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I'm looking for a very simplistic (ELI5) explanation of how bonds work, but I'm not sure I have the basics correct.

As I understand it, a bond is basically a IOU or loan. Any company, government or municipality can ask for a loan. This loan comes with a promise to pay back the full amount after an agreed set amount of time. In addition to full repayment of the loan, the lender will also receive some interest based on a percentage of the loan.

For example, a 2-year $100 loan with a 5% interest rate will pay $5 at the end of the first year, another $5 at the end of the second year as well as repayment of the original $100. At this point the loan is done.

The interest amount can be set at any percentage but companies tend to match government rates to stay competitive. However, once the interest rate is agreed upon it stays fixed for the length of the loan.

Traditionally, this loan agreement (or bond between parties) was written down on a fancy piece of paper (similar to everyday money) showing the initial amount of the loan. The interest payments were represented as detachable portions of this paper (similar to everyday shopping coupons). Thus they were referred to as coupon interest rates or simply coupon payments.

Similar to everyday paper money, the bond can be transferred or sold to a third-party for any agreed amount. However, unlike everyday money, determining a fair value amount is not as straightforward. The fixed coupon rate complicates the true value of the bond.

Using the above example of the 2-year bond, the government might change its general interest rate at any time during the 2 years. If government rates have fallen, the value of our bond has effectively increased because our bond has fixed rate of 5%. This higher rate can't be found anywhere else at the moment and thus we could sell this bond at a slight premium. If, on the other hand, government rates rise, the value of our bond has effectively decreased because the third-party could find a better return elsewhere and would only buy our bond if the cost were lower.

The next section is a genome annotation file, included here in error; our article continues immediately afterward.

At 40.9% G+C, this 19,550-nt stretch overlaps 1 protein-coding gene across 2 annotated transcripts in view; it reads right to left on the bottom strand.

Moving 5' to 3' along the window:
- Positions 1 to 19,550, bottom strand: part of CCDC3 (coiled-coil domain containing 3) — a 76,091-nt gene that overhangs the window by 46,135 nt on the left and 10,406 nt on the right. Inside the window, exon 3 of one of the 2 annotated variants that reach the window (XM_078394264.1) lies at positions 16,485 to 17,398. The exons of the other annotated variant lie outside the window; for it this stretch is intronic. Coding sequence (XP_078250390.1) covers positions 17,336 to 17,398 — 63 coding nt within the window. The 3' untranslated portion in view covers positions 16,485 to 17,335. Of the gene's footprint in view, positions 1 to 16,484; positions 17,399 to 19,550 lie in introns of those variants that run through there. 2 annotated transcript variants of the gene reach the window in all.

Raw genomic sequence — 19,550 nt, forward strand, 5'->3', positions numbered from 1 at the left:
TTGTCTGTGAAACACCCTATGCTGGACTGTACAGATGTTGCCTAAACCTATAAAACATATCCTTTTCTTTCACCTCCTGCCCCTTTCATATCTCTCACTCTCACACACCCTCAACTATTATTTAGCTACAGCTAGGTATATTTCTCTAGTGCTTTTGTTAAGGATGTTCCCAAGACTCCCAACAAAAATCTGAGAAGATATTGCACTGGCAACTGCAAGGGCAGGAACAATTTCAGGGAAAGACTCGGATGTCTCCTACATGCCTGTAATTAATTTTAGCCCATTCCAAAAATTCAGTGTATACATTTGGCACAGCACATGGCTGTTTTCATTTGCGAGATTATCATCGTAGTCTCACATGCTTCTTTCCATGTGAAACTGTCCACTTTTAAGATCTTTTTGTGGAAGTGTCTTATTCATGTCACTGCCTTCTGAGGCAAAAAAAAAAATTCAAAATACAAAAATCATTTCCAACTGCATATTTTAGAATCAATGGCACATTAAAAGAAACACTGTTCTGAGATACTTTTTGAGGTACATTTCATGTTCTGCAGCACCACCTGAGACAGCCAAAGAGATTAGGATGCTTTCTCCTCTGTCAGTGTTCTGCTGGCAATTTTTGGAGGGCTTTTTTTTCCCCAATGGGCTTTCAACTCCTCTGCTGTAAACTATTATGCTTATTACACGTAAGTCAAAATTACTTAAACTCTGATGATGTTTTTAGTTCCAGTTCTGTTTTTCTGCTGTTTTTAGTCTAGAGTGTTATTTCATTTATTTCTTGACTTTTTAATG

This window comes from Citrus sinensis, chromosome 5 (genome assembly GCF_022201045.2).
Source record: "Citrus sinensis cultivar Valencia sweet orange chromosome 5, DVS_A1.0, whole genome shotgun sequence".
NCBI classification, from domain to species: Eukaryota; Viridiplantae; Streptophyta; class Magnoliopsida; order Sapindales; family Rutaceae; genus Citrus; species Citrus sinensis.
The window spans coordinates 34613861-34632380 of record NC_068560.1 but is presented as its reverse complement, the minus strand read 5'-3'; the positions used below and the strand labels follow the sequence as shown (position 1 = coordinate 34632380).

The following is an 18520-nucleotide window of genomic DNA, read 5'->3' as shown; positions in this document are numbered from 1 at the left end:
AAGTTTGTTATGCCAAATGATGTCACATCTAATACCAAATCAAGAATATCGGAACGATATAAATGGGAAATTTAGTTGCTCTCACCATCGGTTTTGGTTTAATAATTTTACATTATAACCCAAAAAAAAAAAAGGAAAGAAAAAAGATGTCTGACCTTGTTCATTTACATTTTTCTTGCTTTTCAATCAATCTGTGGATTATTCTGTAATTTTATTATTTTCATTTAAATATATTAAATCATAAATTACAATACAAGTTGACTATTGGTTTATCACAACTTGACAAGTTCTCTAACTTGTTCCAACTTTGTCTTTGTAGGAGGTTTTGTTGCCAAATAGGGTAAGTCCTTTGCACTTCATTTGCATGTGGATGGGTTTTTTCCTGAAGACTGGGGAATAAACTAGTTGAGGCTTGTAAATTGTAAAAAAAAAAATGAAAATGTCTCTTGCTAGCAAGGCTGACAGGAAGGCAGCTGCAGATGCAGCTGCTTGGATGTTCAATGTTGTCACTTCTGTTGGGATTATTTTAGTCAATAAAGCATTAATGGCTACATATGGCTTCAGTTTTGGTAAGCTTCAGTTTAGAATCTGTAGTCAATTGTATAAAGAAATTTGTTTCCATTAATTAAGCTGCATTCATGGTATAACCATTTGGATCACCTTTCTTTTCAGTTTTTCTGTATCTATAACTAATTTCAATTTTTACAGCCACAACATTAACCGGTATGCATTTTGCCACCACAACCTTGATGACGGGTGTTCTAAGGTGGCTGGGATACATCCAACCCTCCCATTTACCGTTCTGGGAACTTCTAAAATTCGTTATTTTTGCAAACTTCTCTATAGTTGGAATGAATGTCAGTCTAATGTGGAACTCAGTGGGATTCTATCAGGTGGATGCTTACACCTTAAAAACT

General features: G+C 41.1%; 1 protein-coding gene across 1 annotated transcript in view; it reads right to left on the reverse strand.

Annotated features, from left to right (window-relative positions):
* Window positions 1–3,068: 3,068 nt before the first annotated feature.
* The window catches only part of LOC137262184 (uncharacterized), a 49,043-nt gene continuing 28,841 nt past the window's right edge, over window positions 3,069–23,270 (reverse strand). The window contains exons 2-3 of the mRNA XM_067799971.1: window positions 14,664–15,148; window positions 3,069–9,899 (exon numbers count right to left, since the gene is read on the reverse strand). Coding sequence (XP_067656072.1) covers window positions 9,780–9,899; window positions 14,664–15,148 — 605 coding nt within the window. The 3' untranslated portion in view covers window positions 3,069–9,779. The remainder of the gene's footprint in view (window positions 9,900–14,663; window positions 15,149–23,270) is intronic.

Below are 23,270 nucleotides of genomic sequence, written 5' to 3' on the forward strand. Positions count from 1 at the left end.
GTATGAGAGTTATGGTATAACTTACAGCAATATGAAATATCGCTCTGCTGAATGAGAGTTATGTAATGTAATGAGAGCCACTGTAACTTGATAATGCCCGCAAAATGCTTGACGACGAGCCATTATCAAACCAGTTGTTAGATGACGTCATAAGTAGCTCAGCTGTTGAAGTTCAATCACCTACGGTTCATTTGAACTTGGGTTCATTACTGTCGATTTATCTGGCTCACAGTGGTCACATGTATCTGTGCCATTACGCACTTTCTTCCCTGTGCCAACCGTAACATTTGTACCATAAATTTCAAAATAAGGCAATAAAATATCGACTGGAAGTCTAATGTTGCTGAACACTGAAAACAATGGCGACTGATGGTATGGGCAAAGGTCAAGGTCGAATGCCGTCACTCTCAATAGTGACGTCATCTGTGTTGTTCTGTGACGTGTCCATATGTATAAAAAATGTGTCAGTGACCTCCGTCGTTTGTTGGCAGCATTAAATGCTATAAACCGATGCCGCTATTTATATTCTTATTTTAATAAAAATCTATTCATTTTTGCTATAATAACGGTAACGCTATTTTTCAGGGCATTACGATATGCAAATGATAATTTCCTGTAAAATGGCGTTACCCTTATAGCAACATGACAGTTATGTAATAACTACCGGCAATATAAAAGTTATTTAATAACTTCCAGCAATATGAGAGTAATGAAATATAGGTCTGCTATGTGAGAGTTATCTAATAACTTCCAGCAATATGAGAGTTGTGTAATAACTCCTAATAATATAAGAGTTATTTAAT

Since the face value (full repayment amount) and coupon rate are fixed and the effective bond value is flexible, the effective return or yield can also change.

My questions:

  1. Is this basically a proper understanding?
  2. Does a bond's yield change only change after being sold to a third party at a premium or discount?
6

You're pretty much correct. But in question 2, a bond's yield is calculated based on its current market value. The price at which that particular bond last changed hands is irrelevant. If a particular bond issue is not widely enough traded to have a market value, then its yield becomes hard to calculate.

  • I like that you mentioned the bond liquidity. When making the calculation, it's important to doublecheck the underlying factors. Sometimes your data provider will show you a market value and a yield but it might be based on very old data, so it's pretty much useless. – vic Nov 7 '15 at 23:57
  • So does this mean as a owner of a particular bond, the yield as well as value, are both constantly changing? Doesn't this only matter when transferring or selling? Similar to how a stock could go up or down, it only really matters (i.e. locks in the gain or loss) when I sell it. – skube Nov 9 '15 at 17:25
  • Yes, the yield is constantly changing, generally speaking exactly opposite to how the value changes, since the return is fixed. When it matters depends on how you look at these things. Just because you haven't crystallised a loss by actually selling an asset whose value has decreased, that doesn't mean that you haven't suffered the loss. – Mike Scott Nov 9 '15 at 17:40
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  1. Yes as a very basic understanding that doesn't factor in callable options, convertible bonds to other securities, inflation-indexed bonds, zero coupon and savings bonds that would be other categories that exist.

  2. No, there is the question of when do you value a bond. For example, if you buy a long-term bond for $10,000 and half way to maturity it is worth only $5,000 how do you compute your yield: The price you paid, the price it is worth now or something else?

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Traditionally, this loan agreement (or bond between parties) was written down on a fancy piece of paper (similar to everyday money) showing the initial amount of the loan.

As an addendum to the other answers, this isn't entirely accurate. The face value of the bond is the principal that the issuer agrees to pay off at the end of the bond term; there is no need for it to exactly match the purchase price of the bond (i.e., the initial amount loaned).

An easy way to see this is to think about zero-coupon bonds (i.e., bonds without interim payments). All of the return to the lender would be the difference between the face value and the presumably-lower purchase price.

Returning to coupon bonds, the purchase price could be higher or lower than the face value; higher indicates that the coupon rate exceeds the market-demanded interest rate, and lower indicates the opposite. Purchase price matching face value only occurs when the coupon rate and market interest rate exactly match.

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